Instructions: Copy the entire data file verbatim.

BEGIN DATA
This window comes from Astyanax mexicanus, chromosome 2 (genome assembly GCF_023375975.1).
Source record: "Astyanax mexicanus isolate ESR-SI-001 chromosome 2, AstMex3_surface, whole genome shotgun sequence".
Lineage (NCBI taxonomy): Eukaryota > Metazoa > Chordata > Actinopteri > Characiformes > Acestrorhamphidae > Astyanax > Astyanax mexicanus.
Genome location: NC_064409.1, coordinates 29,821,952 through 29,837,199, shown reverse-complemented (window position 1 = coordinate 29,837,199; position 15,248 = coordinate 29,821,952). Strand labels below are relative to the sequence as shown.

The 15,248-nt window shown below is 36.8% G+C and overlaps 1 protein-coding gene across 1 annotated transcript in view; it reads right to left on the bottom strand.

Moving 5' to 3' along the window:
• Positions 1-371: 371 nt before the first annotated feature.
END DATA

This window comes from Astyanax mexicanus, chromosome 2 (genome assembly GCF_023375975.1).
Source record: "Astyanax mexicanus isolate ESR-SI-001 chromosome 2, AstMex3_surface, whole genome shotgun sequence".
Lineage (NCBI taxonomy): Eukaryota > Metazoa > Chordata > Actinopteri > Characiformes > Acestrorhamphidae > Astyanax > Astyanax mexicanus.
Genome location: NC_064409.1, coordinates 29,821,952 through 29,837,199, shown reverse-complemented (window position 1 = coordinate 29,837,199; position 15,248 = coordinate 29,821,952). Strand labels below are relative to the sequence as shown.

The 15,248-nt window shown below is 36.8% G+C and overlaps 1 protein-coding gene across 1 annotated transcript in view; it reads right to left on the bottom strand.

Moving 5' to 3' along the window:
• Positions 1-371: 371 nt before the first annotated feature.